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my question is: When I have something like this:

lea rax, rbp - 8

// Maybe that's an int on my stack, because I have a local "int"-variable in my code. How does the CPU know, where the data is, when I do this:

mov qword [rax], 14

I mean, it's just an address... What if I had reserved memory at 2^64 - x ?

Cant your allocated memory have this kind of address?

Or what if the stack grew until it has the same addresses as your allocated memory?

Does that happen?

The Assembler doesn't know what the number in rax is, so it can't be a MOVstack and a MOVheap, like with near and far JMPs.

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stack and heap are concepts that are above the instruction set. the instruction set reads and writes memory addresses in the registers given, the addresses mean something to the program, but dont meany anything to the hardware. you can use the stack pointer to read heap and a gpr to read stack, hardware doesnt and wont care. –  dwelch Nov 13 '12 at 20:28
    
Thank you, it's these silly things that hold you up all night... –  Banyoghurt Nov 13 '12 at 21:12
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1 Answer

How does the CPU know, where the data is, when I do this mov qword [rax], 14

Why would the CPU need to know whether the data is on the stack or or heap ? both are in the same place, the RAM.

I mean, it's just an address... What if I had reserved memory at 2^64

You won't be able to reserve memory there if the address is bigger than your address space.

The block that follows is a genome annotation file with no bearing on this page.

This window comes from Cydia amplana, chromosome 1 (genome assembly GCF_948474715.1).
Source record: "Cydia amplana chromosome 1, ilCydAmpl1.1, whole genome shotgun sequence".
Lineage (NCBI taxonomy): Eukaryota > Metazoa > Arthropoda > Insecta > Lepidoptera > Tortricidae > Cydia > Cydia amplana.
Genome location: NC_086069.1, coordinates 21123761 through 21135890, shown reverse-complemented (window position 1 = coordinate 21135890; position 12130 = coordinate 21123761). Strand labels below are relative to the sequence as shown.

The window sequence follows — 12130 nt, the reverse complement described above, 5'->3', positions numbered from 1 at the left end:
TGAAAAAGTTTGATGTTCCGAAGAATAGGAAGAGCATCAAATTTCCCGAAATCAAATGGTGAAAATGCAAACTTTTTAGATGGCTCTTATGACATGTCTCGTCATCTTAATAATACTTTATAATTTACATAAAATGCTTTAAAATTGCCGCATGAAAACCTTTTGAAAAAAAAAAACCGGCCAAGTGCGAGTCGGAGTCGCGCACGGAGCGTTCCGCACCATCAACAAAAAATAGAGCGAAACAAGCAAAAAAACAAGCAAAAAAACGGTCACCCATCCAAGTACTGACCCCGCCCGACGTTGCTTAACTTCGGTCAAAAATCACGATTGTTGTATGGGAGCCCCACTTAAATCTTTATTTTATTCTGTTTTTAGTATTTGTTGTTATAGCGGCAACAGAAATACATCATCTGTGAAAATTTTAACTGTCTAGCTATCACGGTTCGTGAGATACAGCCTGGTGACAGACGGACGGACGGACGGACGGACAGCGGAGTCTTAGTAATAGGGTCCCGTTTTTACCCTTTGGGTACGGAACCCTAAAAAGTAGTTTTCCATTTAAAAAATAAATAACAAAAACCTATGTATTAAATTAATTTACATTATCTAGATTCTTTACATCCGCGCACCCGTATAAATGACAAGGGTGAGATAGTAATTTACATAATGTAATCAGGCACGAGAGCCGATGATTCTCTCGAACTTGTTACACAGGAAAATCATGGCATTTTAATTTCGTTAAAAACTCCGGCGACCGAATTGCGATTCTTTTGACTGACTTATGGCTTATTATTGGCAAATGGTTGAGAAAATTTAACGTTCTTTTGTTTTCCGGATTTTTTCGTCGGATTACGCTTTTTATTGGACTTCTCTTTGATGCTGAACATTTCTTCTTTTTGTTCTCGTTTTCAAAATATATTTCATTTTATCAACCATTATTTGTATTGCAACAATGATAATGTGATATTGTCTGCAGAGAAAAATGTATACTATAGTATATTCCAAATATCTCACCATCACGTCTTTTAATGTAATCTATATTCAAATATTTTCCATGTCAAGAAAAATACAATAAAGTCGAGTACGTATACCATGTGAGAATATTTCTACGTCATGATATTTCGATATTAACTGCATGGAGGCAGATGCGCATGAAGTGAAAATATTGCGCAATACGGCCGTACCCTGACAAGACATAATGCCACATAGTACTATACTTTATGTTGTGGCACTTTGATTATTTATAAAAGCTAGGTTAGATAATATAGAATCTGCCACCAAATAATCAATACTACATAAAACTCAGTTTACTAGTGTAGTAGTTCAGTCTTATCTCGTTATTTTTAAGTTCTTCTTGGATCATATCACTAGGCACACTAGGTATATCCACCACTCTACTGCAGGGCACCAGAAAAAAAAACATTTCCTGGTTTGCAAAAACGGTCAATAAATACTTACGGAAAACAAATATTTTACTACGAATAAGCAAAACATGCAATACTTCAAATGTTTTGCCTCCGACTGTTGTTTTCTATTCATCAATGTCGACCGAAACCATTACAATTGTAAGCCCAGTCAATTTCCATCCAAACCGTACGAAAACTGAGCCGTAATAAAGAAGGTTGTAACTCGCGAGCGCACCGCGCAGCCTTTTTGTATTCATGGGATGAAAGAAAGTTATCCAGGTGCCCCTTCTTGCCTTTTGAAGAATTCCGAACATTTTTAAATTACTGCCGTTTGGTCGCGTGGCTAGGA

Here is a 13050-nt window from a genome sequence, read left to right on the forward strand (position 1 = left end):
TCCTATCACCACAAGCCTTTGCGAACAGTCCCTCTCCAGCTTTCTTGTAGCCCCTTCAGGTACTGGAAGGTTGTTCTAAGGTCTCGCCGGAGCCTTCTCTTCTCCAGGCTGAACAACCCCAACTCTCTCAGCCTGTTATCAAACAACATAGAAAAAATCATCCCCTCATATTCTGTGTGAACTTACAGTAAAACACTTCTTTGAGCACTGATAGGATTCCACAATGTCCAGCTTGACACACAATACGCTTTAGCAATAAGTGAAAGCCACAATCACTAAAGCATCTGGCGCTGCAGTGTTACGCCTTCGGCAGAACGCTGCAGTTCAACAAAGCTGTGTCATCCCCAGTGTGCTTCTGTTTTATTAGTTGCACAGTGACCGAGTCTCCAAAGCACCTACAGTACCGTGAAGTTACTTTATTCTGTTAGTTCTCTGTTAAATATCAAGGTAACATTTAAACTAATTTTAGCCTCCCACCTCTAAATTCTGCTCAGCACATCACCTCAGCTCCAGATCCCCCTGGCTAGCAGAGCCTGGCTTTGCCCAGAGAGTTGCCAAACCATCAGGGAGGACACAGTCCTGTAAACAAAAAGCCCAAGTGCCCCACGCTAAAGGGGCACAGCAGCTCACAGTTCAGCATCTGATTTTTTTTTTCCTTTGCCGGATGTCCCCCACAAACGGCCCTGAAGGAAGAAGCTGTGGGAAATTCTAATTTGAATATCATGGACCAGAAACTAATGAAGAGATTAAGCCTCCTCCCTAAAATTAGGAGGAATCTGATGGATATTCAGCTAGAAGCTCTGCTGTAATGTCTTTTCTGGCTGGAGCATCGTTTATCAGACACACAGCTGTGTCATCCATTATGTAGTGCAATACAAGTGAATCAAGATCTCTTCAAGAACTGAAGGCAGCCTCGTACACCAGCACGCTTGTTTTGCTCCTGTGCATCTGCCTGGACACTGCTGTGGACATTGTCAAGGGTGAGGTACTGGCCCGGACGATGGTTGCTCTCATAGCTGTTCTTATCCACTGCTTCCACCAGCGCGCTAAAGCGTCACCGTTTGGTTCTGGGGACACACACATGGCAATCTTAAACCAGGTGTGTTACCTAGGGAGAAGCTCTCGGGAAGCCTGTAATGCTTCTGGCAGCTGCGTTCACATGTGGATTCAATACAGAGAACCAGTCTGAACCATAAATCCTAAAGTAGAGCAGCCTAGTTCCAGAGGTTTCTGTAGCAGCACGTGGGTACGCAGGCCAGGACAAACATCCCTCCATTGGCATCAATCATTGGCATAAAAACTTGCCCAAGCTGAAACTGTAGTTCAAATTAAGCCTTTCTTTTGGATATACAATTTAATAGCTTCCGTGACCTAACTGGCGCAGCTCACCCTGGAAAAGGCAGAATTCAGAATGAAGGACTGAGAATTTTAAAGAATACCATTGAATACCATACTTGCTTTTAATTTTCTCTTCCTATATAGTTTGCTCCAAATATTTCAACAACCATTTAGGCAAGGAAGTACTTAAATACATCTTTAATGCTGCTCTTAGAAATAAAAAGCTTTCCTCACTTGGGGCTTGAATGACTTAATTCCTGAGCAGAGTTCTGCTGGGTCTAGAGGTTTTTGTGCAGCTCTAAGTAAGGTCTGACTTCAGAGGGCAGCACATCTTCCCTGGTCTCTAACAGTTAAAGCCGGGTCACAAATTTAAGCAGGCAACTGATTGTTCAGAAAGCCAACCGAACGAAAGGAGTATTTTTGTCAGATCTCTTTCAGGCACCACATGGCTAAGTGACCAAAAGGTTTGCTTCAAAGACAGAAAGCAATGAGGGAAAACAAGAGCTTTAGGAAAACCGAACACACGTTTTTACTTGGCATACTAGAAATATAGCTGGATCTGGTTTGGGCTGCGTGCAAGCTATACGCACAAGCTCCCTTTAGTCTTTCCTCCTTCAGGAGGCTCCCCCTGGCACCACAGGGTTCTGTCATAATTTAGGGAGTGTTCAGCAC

Or what if the stack grew until it has the same addresses as your allocated memory ? Does that happen?

Yes it happens, it's called a stackoverflow :) and will most likely result in a segmentation fault.

The Assembler doesn't know what the number in rax is, so it can't be a MOVstack and a MOVheap

As far as I know, there are no separate instructions for accessing the stack or the heap, like I said, the stack and heap both exist in the RAM. All the CPU cares about is the address to write to or read from, however, on some architectures, those that don't have a memory-mapped I/O there are special instructions for accessing I/O registers, most architectures see I/O as just another memory address.

You should read a book about computer architecture, I recommend this one Computer Organization and Design, 4th Ed by Patterson.

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The CPU doesn't directly access RAM, or does it? I thought it all went through the MTU, i was thinking about the virtual address space, but then again, i didn't say that in the question... But does that mean that the stack is limited in size? –  Banyoghurt Nov 13 '12 at 21:12
    
@user1821933 it depends on the architecture, it could access ram directly or through cache it could use direct access or DMA. –  mux Nov 13 '12 at 21:16
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@user1821933 you probably mean the MMU, not every CPU has one, some don't even have caches or need external memory (MCUs), in this case the CPU can transfer from memory directly or through DMA, either way, the stack vs. heap thing is not relevant, and yes the stack size is limited, RAM is finite :) –  mux Nov 13 '12 at 21:27
    
memory has layers, deep down in the processor there is a ram interface, then you get mmus and caches and memory controllers, peripherals, etc that spread the access of the processor out. at the instruction level (on this architecture) a memory access is a memory access. use the specified address and perform the read or write using the size specified and put or get the value where instructed. –  dwelch Nov 13 '12 at 21:47
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it is important to separate things into their proper place. .data, .text, etc, stack vs heap, signed vs unsigned addition and subtraction, characters vs bytes, these are all programming concepts that do not directly relate to the hardware. there are stack pointers and stack pointer instructions, but that has nothing to do with the actual memory there or who has arbitrarily defined one byte to be in the stack another byte to be in the heap and another to be .text, etc. also separate the processor and its instruction set from its peripherals including mmu, etc. –  dwelch Nov 13 '12 at 21:52
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